Challenge Mountain, a mostly unheard-of, no-frills, private ski lodge in a remote corner of Charlevoix County, is a humble place. But it deserves a spot with the Sleeping Bear Dunes as one of the North Country’s most beautiful locations, not for the steepness of its slopes or Kodachrome sunsets, but because of who goes there. The clientele and the people who run the operation are extraordinary.
Nearly 2,000 kids and young adults with a wide range of physical and cognitive disabilities visit Challenge Mountain every year for a chance to do something many other people take for granted—enjoy the outdoors and push themselves physically. For these athletes, a day at Challenge Mountain offers a rare treat.
Some arrive in vans. Others in buses. They all go home tired and happy. Tom McCullough, a Charlevoix resident with Down Syndrome, has been skiing at Challenge Mountain for years. “I love to ski here,” says the engaging 40-something with the big smile. “I learned to ski here when I was very little. I was scared then. But not anymore.”
Photography by Andy Wakeman
As anyone who has tried the sport knows, skiing can be tricky to learn. Some of the technical aspects, like turning a corner, seem counterintuitive. Consider what it’s like, then, for a blind and deaf person or someone with seriously impaired motor skills to stand on that hill and have faith that he or she will reach the bottom. It takes extreme courage. And these skiers seem to find it.
First-time skier Noam Raphael, a 21-year-old student at Washtenaw Community College who has balance difficulties as well as vision and hearing loss, was asked during a brief rest from the slopes whether he’d return to Challenge Mountain. “Yes, I liked it,” he said emphatically. “Going down the hill, it’s not scary at all.”
That is a typical reaction. In the lodge or outside, you hear, “Let’s go do it again,” but almost never, “I want to go home.”
Challenge Mountain serves a population with a wide range of disabilities—blindness, deafness, Down Syndrome, cerebral palsy and spina bifida. Participants come from all over Michigan, often accompanied by family members or as part of a group trip. Everything is provided at little or no charge—from a simple lunch to full ski gear.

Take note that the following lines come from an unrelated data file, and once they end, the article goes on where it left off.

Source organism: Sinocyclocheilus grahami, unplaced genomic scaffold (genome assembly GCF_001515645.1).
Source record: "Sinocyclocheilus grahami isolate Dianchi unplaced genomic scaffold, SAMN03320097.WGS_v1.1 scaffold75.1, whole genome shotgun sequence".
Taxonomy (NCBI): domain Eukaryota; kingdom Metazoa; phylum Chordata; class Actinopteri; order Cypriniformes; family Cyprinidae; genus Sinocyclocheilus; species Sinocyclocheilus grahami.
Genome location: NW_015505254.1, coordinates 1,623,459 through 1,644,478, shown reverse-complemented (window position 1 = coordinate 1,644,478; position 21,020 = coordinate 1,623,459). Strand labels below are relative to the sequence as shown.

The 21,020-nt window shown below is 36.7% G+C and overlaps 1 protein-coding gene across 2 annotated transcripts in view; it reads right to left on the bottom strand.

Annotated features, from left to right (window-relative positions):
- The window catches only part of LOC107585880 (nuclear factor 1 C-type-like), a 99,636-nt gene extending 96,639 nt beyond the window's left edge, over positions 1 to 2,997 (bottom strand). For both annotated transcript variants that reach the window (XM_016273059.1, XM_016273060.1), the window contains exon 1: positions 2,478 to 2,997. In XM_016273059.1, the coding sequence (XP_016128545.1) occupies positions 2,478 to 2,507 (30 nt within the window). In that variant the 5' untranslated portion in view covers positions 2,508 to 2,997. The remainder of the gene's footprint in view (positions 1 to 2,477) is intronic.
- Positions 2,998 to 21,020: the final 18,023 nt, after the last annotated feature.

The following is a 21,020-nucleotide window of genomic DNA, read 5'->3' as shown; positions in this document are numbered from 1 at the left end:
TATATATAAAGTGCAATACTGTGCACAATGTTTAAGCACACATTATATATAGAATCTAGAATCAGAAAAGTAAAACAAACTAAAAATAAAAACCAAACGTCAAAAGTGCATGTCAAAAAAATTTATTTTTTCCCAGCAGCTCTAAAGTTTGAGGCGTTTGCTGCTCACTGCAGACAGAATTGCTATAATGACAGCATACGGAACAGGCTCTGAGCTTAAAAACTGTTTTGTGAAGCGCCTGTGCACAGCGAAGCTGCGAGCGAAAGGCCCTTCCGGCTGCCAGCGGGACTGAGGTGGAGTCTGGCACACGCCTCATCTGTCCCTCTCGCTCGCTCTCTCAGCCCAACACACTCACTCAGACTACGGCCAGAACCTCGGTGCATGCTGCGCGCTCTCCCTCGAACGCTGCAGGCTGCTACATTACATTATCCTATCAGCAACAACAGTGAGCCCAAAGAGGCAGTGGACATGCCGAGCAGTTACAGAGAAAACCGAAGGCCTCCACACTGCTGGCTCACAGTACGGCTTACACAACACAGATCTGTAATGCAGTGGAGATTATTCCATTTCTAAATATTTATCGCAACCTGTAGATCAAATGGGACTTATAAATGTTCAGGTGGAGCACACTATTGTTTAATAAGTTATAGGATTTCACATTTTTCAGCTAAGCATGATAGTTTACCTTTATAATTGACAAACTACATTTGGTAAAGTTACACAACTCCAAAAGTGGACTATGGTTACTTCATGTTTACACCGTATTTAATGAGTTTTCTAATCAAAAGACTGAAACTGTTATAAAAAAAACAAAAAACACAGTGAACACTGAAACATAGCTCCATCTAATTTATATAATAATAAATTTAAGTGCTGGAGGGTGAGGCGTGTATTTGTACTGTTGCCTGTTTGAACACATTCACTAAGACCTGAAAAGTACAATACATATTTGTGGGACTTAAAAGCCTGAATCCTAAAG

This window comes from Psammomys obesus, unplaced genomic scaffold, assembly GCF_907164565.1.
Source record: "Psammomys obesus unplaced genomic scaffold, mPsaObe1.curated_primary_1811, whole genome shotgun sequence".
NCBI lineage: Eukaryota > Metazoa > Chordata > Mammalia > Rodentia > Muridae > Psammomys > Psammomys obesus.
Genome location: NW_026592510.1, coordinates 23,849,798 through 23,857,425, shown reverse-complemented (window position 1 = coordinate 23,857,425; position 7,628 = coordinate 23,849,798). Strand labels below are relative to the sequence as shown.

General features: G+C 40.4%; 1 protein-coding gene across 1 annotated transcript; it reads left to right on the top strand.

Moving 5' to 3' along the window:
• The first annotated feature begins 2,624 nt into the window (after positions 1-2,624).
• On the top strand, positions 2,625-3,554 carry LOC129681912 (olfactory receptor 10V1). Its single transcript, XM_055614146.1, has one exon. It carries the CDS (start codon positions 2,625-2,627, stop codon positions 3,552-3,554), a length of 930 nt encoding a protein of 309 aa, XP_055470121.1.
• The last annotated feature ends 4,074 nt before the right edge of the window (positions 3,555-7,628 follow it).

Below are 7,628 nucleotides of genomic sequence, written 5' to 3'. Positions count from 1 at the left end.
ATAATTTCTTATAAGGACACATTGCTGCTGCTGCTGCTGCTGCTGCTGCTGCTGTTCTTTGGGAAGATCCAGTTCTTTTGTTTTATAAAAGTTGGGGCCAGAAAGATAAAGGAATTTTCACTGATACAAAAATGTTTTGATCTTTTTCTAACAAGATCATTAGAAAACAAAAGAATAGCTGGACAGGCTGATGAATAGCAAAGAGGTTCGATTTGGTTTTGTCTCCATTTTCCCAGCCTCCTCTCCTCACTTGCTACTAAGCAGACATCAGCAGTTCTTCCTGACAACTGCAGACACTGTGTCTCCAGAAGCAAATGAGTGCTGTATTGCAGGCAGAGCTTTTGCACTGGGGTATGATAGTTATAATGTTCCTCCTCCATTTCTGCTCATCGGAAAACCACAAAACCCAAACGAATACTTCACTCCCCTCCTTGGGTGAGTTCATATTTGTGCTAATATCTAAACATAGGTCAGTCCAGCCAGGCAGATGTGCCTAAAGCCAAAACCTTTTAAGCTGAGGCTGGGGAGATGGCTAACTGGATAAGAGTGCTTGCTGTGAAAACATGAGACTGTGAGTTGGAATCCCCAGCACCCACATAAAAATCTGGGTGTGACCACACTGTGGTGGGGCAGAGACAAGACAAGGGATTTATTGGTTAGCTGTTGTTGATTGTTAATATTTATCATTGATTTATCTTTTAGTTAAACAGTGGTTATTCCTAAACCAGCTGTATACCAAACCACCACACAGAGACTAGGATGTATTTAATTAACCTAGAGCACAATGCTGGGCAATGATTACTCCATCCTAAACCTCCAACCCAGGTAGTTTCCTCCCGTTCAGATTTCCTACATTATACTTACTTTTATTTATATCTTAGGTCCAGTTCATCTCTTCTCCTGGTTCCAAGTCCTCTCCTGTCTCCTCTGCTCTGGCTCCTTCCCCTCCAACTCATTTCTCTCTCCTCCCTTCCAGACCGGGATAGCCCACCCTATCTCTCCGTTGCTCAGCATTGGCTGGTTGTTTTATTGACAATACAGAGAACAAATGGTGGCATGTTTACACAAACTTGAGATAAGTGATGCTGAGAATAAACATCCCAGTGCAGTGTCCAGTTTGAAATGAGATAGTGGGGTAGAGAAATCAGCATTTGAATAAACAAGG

And word is getting around. The non-profit organization now serves new populations. “We’re starting to get more spinal cord injuries, some stroke victims [and clients with] muscular dystrophy and autism,” says executive director Elizabeth Looze.
On a Saturday in early February, some 30 blind and deaf children and young adults, along with roughly twice that number of family members, spent the day skiing, having lunch and warming up in the lodge. The day starts with volunteers fitting all skiers (including an occasional friend or family member) with the basics—helmets, goggles and boots. First-time volunteers from Central Michigan University—all of them psychology students—are helping out. Then it’s a matter of assessing individual needs and finding the right equipment. Challenge Mountain owns an impressive array of adaptive skiing equipment.
All of that takes some time, but once all the equipment issues are settled and everyone gets closer to hitting the slopes, there’s a palpable, mounting sense of excitement.
It’s time to ski. A fast-moving snowmobile ferries skiers up the long, wide ski run. That trip itself is part of the fun. Then safety equipment is double-checked. And it’s time to take off.
In most cases, a trained ski instructor accompanies the skiers the whole way to the bottom of the hill. A few of the more physically able participants—especially those who’ve already learned to ski well—go it alone down the slope to the lodge. The attitude at Challenge Mountain is that with the right equipment and help, any visitor can experience the slopes in some fashion. To be sure, the whole experience is about fun. But in a deeper sense, there is more going on here. The Challenge Mountain motto, “Great Things Happen Together,” makes it clear: This day is also about building confidence. It’s a unique chance for these skiers who face major challenges every moment of their lives to demonstrate to themselves—and to their families—that they can succeed at a difficult task.
One of the main goals of the whole experience is to strengthen families. “A lot of parents just can’t believe their child can do all this,” says Looze. “It makes them so happy. Normally, they’re so busy being caretakers. They’re forced so often to say what their kids can’t do, instead of seeing what they can accomplish. A lot of parents are just blown away.”
That was clearly the case with Noam’s parents, Yoash and Donna Raphael. “This is an amazing place,” says Yoash. “Look around! Everyone has a smile on his face—from babies to grandparents. There’s attention without tension.”